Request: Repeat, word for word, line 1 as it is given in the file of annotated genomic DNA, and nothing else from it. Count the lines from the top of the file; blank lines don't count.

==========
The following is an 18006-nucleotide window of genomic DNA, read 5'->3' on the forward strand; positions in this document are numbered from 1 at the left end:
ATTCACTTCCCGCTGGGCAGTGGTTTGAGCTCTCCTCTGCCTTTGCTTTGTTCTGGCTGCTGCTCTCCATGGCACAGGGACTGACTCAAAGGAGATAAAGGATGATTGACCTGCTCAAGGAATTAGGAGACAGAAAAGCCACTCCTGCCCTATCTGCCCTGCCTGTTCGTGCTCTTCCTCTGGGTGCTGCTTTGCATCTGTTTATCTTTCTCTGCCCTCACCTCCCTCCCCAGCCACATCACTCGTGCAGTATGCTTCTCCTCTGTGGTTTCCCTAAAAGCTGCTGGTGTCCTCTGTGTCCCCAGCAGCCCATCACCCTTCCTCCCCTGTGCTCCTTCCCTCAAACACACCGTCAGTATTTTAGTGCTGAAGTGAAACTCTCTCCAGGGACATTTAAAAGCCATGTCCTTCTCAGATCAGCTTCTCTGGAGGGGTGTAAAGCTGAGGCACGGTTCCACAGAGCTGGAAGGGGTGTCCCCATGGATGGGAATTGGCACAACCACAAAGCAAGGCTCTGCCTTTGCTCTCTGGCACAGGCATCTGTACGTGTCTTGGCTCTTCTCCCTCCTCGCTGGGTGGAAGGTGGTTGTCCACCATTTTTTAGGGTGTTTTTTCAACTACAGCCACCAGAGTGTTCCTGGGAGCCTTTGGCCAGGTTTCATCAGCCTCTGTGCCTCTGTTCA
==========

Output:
The following is an 18006-nucleotide window of genomic DNA, read 5'->3' on the forward strand; positions in this document are numbered from 1 at the left end: